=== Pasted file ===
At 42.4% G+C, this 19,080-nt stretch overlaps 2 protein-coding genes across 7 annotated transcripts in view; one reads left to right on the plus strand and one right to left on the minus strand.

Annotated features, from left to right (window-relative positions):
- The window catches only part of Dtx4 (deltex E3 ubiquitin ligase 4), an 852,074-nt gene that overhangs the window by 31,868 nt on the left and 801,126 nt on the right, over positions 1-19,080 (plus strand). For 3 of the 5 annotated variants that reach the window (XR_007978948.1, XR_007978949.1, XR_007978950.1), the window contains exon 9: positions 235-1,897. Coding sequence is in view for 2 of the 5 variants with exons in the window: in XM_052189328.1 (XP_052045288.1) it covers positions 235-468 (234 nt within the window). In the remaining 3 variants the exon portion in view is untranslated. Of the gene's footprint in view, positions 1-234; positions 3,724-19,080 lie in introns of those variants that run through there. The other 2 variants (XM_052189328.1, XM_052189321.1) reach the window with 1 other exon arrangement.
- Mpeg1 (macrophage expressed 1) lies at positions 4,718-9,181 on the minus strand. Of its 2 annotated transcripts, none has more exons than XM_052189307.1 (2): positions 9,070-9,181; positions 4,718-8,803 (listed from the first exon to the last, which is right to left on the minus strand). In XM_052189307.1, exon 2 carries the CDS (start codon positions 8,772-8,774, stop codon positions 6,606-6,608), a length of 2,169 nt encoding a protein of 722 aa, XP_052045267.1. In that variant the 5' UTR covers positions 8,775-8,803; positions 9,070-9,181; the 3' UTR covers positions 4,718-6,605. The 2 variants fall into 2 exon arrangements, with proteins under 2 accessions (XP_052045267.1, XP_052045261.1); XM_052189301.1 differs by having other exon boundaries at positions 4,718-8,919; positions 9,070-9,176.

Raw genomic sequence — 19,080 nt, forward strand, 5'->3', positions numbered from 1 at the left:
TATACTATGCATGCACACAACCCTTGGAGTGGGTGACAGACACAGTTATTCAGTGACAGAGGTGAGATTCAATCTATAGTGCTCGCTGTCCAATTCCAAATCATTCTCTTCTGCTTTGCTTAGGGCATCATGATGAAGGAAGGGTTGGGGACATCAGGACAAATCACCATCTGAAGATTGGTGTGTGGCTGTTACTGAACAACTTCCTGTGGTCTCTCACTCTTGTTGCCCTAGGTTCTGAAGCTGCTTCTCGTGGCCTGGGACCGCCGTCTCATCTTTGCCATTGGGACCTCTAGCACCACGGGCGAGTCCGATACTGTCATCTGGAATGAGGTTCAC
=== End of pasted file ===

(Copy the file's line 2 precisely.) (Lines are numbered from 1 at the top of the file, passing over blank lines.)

Annotated features, from left to right (window-relative positions):